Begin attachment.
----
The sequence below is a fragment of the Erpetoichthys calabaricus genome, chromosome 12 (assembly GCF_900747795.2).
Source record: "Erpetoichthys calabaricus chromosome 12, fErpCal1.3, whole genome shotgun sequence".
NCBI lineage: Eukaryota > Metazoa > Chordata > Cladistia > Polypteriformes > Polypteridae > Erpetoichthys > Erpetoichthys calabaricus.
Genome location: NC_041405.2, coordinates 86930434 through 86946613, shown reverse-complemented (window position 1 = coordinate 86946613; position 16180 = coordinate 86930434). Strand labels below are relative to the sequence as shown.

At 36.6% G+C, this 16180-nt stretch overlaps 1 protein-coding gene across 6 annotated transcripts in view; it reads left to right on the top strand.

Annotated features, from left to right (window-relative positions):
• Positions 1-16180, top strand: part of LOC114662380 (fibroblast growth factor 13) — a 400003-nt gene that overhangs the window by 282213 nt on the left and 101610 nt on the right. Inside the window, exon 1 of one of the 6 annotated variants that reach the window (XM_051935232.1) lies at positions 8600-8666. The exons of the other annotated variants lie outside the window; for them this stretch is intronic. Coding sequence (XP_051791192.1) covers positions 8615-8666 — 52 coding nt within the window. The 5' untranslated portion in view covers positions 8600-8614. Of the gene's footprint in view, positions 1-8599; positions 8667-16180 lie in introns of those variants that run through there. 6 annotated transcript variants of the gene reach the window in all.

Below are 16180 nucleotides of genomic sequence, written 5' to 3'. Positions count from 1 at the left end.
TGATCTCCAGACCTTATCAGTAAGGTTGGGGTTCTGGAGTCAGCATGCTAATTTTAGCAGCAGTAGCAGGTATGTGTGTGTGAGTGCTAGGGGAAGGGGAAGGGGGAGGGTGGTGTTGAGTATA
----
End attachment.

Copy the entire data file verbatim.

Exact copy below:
The sequence below is a fragment of the Erpetoichthys calabaricus genome, chromosome 12 (assembly GCF_900747795.2).
Source record: "Erpetoichthys calabaricus chromosome 12, fErpCal1.3, whole genome shotgun sequence".
NCBI lineage: Eukaryota > Metazoa > Chordata > Cladistia > Polypteriformes > Polypteridae > Erpetoichthys > Erpetoichthys calabaricus.
Genome location: NC_041405.2, coordinates 86930434 through 86946613, shown reverse-complemented (window position 1 = coordinate 86946613; position 16180 = coordinate 86930434). Strand labels below are relative to the sequence as shown.

At 36.6% G+C, this 16180-nt stretch overlaps 1 protein-coding gene across 6 annotated transcripts in view; it reads left to right on the top strand.

Annotated features, from left to right (window-relative positions):
• Positions 1-16180, top strand: part of LOC114662380 (fibroblast growth factor 13) — a 400003-nt gene that overhangs the window by 282213 nt on the left and 101610 nt on the right. Inside the window, exon 1 of one of the 6 annotated variants that reach the window (XM_051935232.1) lies at positions 8600-8666. The exons of the other annotated variants lie outside the window; for them this stretch is intronic. Coding sequence (XP_051791192.1) covers positions 8615-8666 — 52 coding nt within the window. The 5' untranslated portion in view covers positions 8600-8614. Of the gene's footprint in view, positions 1-8599; positions 8667-16180 lie in introns of those variants that run through there. 6 annotated transcript variants of the gene reach the window in all.

Below are 16180 nucleotides of genomic sequence, written 5' to 3'. Positions count from 1 at the left end.
TGATCTCCAGACCTTATCAGTAAGGTTGGGGTTCTGGAGTCAGCATGCTAATTTTAGCAGCAGTAGCAGGTATGTGTGTGTGAGTGCTAGGGGAAGGGGAAGGGGGAGGGTGGTGTTGAGTATA